Come clean, you dirty rat.
The phony story of a Mexican pet from years ago is still with us today in an epidemic of new rumors, fibs and misinformation that now flood your email and mine like a river of sludge.
My first encounter with the strange pet occurred when some friends asked if I had heard about the woman in our city who had smuggled an odd pet out of Mexico.
They said she had gone to Mexico on vacation where she found a sweet little dog outside her motel door. She fed it and petted it and was soon letting it sleep with her. So of course, when her vacation ended, she stuffed it into her large purse and took it on the airplane.
Shortly after she returned home, her cat suffered strange bite wounds. She took the cat to the vet. He said he had never encountered such injuries. He asked to see the dog.
The vet’s diagnosis was instant. “Madam,” he said, “this is no dog. This is a large rat.”
I told my friends the story was ridiculous on the face of it. Even if there might be an outside possibility of someone that dumb in our city. It is unlikely that a tourist could succeed in turning a large rat into an overnight pet, let alone keep it stuffed into a purse on an airplane.
My friends protested my skepticism. They named the veterinarian “right here in this town” who had identified the rat.
So I called him. Nothing of the sort had ever happened to him.
Dr. Jan Harold Brunvand of the University of Utah (and the University of Idaho before that), who has a doctorate in “folklore,” wrote a book of urban legends called “The Mexican Pet.” He has written several books debunking myths that anyone with an ounce of skepticism would have seen through.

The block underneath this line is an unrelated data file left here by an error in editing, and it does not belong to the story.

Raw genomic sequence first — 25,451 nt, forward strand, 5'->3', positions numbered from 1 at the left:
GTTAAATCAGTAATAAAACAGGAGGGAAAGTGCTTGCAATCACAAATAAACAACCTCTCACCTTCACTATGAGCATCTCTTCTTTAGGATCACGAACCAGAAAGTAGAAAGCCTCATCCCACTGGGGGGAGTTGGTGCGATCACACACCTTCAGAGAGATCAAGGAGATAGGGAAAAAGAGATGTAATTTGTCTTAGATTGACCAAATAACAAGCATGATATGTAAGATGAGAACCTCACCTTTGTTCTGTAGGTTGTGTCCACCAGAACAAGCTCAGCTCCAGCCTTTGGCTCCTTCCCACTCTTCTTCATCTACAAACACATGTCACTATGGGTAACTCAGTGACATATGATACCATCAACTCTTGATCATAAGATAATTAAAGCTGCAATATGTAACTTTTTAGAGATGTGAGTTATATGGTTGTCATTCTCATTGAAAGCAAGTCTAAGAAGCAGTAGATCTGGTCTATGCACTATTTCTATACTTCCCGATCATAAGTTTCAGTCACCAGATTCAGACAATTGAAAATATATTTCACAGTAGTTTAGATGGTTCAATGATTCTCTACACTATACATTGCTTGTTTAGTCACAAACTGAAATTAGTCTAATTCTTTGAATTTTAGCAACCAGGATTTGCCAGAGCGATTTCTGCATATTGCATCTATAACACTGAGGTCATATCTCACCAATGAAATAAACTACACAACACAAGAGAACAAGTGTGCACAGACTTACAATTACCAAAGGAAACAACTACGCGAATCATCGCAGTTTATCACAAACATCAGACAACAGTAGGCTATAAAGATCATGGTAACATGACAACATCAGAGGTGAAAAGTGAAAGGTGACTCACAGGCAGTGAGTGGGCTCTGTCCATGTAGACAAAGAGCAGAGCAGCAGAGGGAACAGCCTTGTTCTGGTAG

The Mexican rat/pet myth is a common tale that has been eagerly spread over the years by gullible people who believed it happened in their town.
Today, I see the same kind of rumors in chain emails. They feature political rats who spread fibs about candidates in opposition political parties. A person reads something that sounds outrageous and unjust in an email. So he stupidly forwards the email to his friends.
Then those friends, who can’t spot a myth if they trip over it, forward the fib to their friends. Such false stories can only be stopped by people who have enough common sense to realize the story is bunk on the face of it.
For instance, I have received chain emails telling me Obamacare requires that Americans be implanted with microchips revealing their health history and personal information.
Another chain email warned me that no one over 75 can have a major medical procedure without the approval of a hospital panel.
Baloney. I am past my 75th birthday, and neither of those alleged requirements is true.
One of the most chronic fibs in politics is that Sarah Palin, the 2004 GOP vice presidential nominee once said, “I can see Russia from my house.”
What she actually said of Russia is: “They’re our (Alaska’s) next-door neighbors, and you can actually see Russia from land here in Alaska, from an island in Alaska.”
When you receive a chain email that makes some dubious charge, before passing the story on to your victims/friends, use your common sense. Consider the possibility you’re being deceived. Go to the Snopes.com website that debunks or confirms common rumors and accusations.
Don’t be such a pushover. Ask yourself if the report is ridiculous on the face of it. Ask if the charge is true or if it’s just another dirty rat messing with your mind.Contact columnist Bill Hall at email@example.com or 1012 Prospect Ave., Lewiston, ID 83501.